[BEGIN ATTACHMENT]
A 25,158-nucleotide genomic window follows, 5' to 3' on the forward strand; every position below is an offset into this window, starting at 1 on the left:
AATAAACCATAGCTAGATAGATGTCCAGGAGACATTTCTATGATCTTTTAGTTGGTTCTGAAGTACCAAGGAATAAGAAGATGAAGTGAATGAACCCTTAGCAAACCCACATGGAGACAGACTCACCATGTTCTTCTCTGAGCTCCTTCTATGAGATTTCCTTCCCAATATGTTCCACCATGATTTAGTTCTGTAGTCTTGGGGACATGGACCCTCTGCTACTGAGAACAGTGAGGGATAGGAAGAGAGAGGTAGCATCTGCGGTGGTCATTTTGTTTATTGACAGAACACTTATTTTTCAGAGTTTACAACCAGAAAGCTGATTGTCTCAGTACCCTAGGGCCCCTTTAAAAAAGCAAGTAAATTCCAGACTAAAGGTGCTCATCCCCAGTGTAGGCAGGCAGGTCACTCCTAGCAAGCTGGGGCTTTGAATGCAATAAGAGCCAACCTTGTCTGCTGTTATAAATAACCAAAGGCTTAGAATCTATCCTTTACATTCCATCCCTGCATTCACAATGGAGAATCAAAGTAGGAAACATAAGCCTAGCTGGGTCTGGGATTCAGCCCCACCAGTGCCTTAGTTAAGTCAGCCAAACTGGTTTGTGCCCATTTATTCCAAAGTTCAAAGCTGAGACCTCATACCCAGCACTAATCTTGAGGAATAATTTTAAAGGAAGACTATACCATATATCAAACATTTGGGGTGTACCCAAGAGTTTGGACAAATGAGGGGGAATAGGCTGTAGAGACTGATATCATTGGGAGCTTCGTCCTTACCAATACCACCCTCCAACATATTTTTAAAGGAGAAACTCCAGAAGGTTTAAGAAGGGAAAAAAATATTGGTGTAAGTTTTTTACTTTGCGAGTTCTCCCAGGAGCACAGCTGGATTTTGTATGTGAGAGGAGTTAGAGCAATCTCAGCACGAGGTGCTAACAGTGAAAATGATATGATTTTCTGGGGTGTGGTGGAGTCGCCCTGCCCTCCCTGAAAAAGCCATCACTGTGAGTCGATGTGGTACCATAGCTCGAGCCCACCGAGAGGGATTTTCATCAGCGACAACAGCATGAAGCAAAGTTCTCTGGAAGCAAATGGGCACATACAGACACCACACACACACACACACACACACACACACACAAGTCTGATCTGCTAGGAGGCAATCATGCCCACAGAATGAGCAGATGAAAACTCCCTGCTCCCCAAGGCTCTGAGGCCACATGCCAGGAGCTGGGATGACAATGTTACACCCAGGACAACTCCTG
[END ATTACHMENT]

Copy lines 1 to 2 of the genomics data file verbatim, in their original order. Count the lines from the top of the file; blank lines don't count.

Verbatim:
A 25,158-nucleotide genomic window follows, 5' to 3' on the forward strand; every position below is an offset into this window, starting at 1 on the left:
AATAAACCATAGCTAGATAGATGTCCAGGAGACATTTCTATGATCTTTTAGTTGGTTCTGAAGTACCAAGGAATAAGAAGATGAAGTGAATGAACCCTTAGCAAACCCACATGGAGACAGACTCACCATGTTCTTCTCTGAGCTCCTTCTATGAGATTTCCTTCCCAATATGTTCCACCATGATTTAGTTCTGTAGTCTTGGGGACATGGACCCTCTGCTACTGAGAACAGTGAGGGATAGGAAGAGAGAGGTAGCATCTGCGGTGGTCATTTTGTTTATTGACAGAACACTTATTTTTCAGAGTTTACAACCAGAAAGCTGATTGTCTCAGTACCCTAGGGCCCCTTTAAAAAAGCAAGTAAATTCCAGACTAAAGGTGCTCATCCCCAGTGTAGGCAGGCAGGTCACTCCTAGCAAGCTGGGGCTTTGAATGCAATAAGAGCCAACCTTGTCTGCTGTTATAAATAACCAAAGGCTTAGAATCTATCCTTTACATTCCATCCCTGCATTCACAATGGAGAATCAAAGTAGGAAACATAAGCCTAGCTGGGTCTGGGATTCAGCCCCACCAGTGCCTTAGTTAAGTCAGCCAAACTGGTTTGTGCCCATTTATTCCAAAGTTCAAAGCTGAGACCTCATACCCAGCACTAATCTTGAGGAATAATTTTAAAGGAAGACTATACCATATATCAAACATTTGGGGTGTACCCAAGAGTTTGGACAAATGAGGGGGAATAGGCTGTAGAGACTGATATCATTGGGAGCTTCGTCCTTACCAATACCACCCTCCAACATATTTTTAAAGGAGAAACTCCAGAAGGTTTAAGAAGGGAAAAAAATATTGGTGTAAGTTTTTTACTTTGCGAGTTCTCCCAGGAGCACAGCTGGATTTTGTATGTGAGAGGAGTTAGAGCAATCTCAGCACGAGGTGCTAACAGTGAAAATGATATGATTTTCTGGGGTGTGGTGGAGTCGCCCTGCCCTCCCTGAAAAAGCCATCACTGTGAGTCGATGTGGTACCATAGCTCGAGCCCACCGAGAGGGATTTTCATCAGCGACAACAGCATGAAGCAAAGTTCTCTGGAAGCAAATGGGCACATACAGACACCACACACACACACACACACACACACACACACAAGTCTGATCTGCTAGGAGGCAATCATGCCCACAGAATGAGCAGATGAAAACTCCCTGCTCCCCAAGGCTCTGAGGCCACATGCCAGGAGCTGGGATGACAATGTTACACCCAGGACAACTCCTG